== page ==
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Gary Younge
Rare and lethal African virus alarms America

At least 28 people have been infected with "monkeypox", a disease related to smallpox and usually found in central and west African rain forests, although none of the American patients has died.

The infections are thought to have been passed on by prairie dogs, wild rodents that live in holes on the western plains of the US and that have become popular in America's exotic pet market recently.

The symptoms of monkeypox include fever, headaches, swollen lymph nodes, chills, sweats and a dry cough. Ten days after contracting the disease, patients break out in a rash of blistering pimples filled with pus, which open and produce scabs.

The patients range in age from four to 48, and come from Wisconsin, Illinois and Indiana. Health officials expect the numbers to rise now that the public is on alert for the symptoms. All those infected had recent close contact with prairie dogs.

It does not appear that anyone contracted the virus from another person, doctors say.

The disease has a mortality rate of up to 10%, with young children more likely to perish. However, with better standards of nourishment and medical provision in America, the virus may prove less lethal.

Officials believe the disease may have been carried to the US by Gambian giant pouched rats, which then passed it on to the prairie dogs. A pet shop in a Chicago suburb has been quarantined after the person in Illinois suspected of having the disease said he had been in contact with prairie dogs there.

The shop sold both the prairie dogs and the Gambian rat to an animal distributor in Wisconsin, which in turn sold the prairie dogs to pet shops in the Milwaukee area. State and federal authorities are trying to trace about 200 animals that were distributed in 15 states by the dealer.

One of the first cases to be diagnosed was a four-year-old girl who was bitten on the finger by her new pet prairie dog in mid-May. Her parents later came down with similar symptoms. Clinical tests showed a pox-like virus, with cultures that matched both her mother and the prairie dog.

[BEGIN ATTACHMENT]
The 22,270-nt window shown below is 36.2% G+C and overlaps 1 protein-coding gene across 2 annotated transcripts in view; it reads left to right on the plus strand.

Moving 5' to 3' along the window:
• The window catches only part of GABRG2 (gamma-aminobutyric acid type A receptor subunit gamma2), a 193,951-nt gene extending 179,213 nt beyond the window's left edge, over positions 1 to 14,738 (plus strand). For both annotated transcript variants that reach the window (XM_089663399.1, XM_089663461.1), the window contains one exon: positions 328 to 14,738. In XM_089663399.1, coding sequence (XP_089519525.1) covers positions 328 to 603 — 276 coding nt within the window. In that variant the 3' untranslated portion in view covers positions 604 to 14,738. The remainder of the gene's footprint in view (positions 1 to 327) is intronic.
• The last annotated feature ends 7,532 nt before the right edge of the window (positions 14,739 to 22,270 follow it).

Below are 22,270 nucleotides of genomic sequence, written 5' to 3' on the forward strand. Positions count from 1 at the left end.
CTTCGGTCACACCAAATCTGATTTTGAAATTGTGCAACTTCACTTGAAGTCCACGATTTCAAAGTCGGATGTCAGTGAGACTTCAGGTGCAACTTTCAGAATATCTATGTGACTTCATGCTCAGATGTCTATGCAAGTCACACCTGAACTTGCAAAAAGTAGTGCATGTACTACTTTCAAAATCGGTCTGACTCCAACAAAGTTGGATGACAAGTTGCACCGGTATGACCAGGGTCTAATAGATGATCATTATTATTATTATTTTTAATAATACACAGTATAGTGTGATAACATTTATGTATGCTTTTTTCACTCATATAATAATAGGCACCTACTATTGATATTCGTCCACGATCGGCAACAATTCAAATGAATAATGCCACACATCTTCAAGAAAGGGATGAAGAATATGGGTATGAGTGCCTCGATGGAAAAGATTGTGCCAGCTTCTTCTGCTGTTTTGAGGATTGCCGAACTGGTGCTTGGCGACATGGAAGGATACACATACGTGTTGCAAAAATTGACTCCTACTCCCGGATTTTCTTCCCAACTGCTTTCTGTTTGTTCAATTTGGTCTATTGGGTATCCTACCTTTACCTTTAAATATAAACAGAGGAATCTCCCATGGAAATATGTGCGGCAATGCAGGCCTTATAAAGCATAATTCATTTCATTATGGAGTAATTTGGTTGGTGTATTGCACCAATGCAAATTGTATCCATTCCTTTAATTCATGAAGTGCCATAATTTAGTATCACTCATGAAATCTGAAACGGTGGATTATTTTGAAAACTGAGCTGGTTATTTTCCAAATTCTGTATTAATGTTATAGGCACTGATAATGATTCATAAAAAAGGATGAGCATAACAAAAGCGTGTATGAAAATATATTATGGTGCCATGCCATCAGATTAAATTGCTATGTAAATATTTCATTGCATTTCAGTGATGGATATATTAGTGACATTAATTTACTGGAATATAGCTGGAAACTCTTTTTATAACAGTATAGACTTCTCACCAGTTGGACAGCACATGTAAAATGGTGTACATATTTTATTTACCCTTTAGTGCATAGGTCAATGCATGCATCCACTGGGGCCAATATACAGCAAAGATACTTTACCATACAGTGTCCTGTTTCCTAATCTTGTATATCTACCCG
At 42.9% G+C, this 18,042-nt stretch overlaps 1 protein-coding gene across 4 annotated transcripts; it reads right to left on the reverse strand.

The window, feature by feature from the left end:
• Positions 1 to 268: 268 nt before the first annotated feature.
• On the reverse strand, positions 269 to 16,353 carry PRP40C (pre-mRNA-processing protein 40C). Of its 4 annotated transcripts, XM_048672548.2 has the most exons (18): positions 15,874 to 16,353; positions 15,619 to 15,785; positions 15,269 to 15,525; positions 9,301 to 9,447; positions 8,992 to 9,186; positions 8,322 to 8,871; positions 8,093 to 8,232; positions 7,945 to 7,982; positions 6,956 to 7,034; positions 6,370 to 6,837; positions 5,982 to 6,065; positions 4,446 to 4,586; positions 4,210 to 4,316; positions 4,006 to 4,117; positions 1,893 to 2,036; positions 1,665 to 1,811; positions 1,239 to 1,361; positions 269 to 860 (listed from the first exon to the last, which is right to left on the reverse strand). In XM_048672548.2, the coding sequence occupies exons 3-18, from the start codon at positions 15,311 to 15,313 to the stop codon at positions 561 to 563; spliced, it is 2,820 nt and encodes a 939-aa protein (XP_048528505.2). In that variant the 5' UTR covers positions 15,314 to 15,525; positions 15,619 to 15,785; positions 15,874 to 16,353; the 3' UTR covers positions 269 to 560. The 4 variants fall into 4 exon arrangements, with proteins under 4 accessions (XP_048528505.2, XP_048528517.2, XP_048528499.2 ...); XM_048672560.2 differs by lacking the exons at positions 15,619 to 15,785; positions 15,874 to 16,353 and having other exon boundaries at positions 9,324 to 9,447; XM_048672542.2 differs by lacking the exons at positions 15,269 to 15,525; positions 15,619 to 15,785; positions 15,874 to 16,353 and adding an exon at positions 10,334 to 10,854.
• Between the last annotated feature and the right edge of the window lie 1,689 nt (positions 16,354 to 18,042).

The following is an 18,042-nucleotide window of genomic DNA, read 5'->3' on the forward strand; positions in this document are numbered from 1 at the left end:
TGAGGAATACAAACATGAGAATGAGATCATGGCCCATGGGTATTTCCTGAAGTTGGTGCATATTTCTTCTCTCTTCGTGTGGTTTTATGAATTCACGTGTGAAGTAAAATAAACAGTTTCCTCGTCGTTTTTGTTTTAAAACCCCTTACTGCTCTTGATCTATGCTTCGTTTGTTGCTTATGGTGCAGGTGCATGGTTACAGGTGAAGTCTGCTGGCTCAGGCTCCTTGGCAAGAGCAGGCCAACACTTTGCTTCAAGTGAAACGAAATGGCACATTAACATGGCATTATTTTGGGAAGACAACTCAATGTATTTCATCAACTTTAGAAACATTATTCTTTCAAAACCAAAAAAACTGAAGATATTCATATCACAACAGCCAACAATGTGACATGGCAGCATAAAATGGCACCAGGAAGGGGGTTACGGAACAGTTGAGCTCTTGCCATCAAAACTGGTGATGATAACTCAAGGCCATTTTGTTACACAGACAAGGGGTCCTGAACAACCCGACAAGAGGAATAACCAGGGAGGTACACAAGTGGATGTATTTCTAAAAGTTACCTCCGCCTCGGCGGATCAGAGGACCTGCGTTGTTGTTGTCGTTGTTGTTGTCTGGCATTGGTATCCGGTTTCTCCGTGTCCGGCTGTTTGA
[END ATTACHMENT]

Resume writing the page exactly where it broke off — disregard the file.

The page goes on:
"Right then we knew we had something interesting," Dr Kurt Reed, an infectious-disease pathologist told the new York Times. "We do lots and lots of virus cultures. This was very unusual. There's nothing really in the literature about prairie dogs having pox viruses."

When Dr Reed contacted the state health department, he found that similar cases had been discovered in the area. "We feel pretty certain now that it is monkeypox," said Dr Stephen Ostroff, the deputy director for the national centres for infectious diseases.

Monkeypox is the latest in a series of new diseases that have recently surfaced in America. Four years, ago west Nile fever arrived in the country, carried by mosquitoes in a shipment of tyres.


· The disease has never before been reported in the western hemisphere. It is usually found in remote areas of central and west Africa.

· Monkeypox is related to the smallpox virus, and smallpox vaccinations protect against it.

· Up to 10% of cases die. Children are most at risk.

· It is usually transmitted to people from squirrels and primates, through a bite or contact with the animal's blood. The US cases are believed to have had "close contact" with prairie dogs.

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